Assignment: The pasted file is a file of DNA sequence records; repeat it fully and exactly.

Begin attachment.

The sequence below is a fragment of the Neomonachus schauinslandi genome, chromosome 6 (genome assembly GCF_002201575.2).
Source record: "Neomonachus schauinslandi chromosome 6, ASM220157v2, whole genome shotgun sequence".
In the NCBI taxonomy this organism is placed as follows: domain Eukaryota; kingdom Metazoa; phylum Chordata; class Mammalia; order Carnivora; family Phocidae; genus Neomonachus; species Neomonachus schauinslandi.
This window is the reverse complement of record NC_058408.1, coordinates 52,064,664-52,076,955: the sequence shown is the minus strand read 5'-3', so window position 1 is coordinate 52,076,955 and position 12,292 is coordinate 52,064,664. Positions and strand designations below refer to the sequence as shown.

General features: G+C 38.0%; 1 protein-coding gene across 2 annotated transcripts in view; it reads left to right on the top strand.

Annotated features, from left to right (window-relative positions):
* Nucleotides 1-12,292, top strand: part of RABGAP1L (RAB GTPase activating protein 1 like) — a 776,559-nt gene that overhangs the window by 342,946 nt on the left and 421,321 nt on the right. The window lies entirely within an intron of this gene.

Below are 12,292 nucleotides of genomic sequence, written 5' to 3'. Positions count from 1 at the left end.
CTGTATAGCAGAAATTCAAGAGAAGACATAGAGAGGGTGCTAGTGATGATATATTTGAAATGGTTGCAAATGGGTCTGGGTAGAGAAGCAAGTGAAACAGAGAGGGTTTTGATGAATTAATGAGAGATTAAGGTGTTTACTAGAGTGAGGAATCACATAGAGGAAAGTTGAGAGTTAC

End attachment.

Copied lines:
The sequence below is a fragment of the Neomonachus schauinslandi genome, chromosome 6 (genome assembly GCF_002201575.2).
Source record: "Neomonachus schauinslandi chromosome 6, ASM220157v2, whole genome shotgun sequence".
In the NCBI taxonomy this organism is placed as follows: domain Eukaryota; kingdom Metazoa; phylum Chordata; class Mammalia; order Carnivora; family Phocidae; genus Neomonachus; species Neomonachus schauinslandi.
This window is the reverse complement of record NC_058408.1, coordinates 52,064,664-52,076,955: the sequence shown is the minus strand read 5'-3', so window position 1 is coordinate 52,076,955 and position 12,292 is coordinate 52,064,664. Positions and strand designations below refer to the sequence as shown.

General features: G+C 38.0%; 1 protein-coding gene across 2 annotated transcripts in view; it reads left to right on the top strand.

Annotated features, from left to right (window-relative positions):
* Nucleotides 1-12,292, top strand: part of RABGAP1L (RAB GTPase activating protein 1 like) — a 776,559-nt gene that overhangs the window by 342,946 nt on the left and 421,321 nt on the right. The window lies entirely within an intron of this gene.

Below are 12,292 nucleotides of genomic sequence, written 5' to 3'. Positions count from 1 at the left end.
CTGTATAGCAGAAATTCAAGAGAAGACATAGAGAGGGTGCTAGTGATGATATATTTGAAATGGTTGCAAATGGGTCTGGGTAGAGAAGCAAGTGAAACAGAGAGGGTTTTGATGAATTAATGAGAGATTAAGGTGTTTACTAGAGTGAGGAATCACATAGAGGAAAGTTGAGAGTTAC